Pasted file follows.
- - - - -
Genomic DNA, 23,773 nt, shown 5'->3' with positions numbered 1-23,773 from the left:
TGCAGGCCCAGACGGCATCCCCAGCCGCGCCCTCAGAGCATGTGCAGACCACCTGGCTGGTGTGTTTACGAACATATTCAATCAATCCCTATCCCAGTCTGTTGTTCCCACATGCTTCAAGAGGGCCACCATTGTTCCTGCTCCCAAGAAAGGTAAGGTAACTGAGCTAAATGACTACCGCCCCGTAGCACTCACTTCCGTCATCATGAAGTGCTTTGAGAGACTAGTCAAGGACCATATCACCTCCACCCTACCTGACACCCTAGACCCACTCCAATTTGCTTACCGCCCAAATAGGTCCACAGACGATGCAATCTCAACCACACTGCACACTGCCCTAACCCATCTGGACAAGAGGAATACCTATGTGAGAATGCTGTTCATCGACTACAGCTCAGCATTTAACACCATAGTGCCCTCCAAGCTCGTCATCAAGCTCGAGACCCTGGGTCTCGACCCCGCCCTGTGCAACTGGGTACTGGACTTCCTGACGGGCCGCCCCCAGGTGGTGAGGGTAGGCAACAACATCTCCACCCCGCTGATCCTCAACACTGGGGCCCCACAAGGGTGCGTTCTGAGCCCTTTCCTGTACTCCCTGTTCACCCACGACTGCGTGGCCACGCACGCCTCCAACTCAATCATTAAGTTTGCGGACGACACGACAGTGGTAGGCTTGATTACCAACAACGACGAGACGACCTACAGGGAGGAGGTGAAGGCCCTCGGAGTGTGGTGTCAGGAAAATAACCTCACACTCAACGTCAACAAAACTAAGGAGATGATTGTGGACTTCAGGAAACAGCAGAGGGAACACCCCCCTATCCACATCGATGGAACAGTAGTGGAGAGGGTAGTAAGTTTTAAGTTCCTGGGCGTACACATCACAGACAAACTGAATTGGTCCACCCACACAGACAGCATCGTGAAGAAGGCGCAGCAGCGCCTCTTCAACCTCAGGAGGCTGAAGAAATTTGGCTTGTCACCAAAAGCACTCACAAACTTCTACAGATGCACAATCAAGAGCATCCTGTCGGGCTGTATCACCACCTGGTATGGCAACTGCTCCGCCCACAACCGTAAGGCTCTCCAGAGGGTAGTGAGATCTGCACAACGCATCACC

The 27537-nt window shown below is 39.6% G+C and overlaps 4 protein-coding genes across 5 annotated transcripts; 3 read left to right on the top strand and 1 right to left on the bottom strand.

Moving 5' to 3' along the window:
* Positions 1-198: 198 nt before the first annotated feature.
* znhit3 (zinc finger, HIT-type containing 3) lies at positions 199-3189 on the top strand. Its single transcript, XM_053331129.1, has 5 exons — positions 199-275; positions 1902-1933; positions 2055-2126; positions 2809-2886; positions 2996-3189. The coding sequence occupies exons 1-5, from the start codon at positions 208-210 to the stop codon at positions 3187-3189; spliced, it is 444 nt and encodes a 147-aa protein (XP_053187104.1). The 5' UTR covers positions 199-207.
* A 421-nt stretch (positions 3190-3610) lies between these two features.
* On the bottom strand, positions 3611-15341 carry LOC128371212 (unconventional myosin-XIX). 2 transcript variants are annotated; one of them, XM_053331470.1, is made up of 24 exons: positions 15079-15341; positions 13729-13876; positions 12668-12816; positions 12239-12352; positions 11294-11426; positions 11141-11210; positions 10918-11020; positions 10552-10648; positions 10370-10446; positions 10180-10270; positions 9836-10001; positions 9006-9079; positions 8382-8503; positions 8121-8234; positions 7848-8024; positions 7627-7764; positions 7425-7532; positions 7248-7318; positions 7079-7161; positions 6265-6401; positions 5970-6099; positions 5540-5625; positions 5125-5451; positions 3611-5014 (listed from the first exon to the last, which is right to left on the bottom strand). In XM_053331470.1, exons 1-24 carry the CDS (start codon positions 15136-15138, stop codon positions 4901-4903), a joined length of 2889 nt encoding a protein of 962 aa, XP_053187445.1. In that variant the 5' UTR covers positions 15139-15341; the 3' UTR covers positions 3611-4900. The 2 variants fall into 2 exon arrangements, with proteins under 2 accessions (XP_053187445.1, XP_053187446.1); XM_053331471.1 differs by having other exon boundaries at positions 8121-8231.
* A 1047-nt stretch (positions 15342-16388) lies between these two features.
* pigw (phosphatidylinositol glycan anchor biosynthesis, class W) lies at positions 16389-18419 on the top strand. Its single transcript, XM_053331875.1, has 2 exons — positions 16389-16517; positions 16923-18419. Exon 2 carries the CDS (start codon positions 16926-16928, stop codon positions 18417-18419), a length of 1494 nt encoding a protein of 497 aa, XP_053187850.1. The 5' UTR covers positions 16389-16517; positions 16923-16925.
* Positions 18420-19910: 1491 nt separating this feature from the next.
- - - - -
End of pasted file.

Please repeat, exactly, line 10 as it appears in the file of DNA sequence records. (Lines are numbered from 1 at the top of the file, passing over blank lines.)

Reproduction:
* pigw (phosphatidylinositol glycan anchor biosynthesis, class W) lies at positions 16389-18419 on the top strand. Its single transcript, XM_053331875.1, has 2 exons — positions 16389-16517; positions 16923-18419. Exon 2 carries the CDS (start codon positions 16926-16928, stop codon positions 18417-18419), a length of 1494 nt encoding a protein of 497 aa, XP_053187850.1. The 5' UTR covers positions 16389-16517; positions 16923-16925.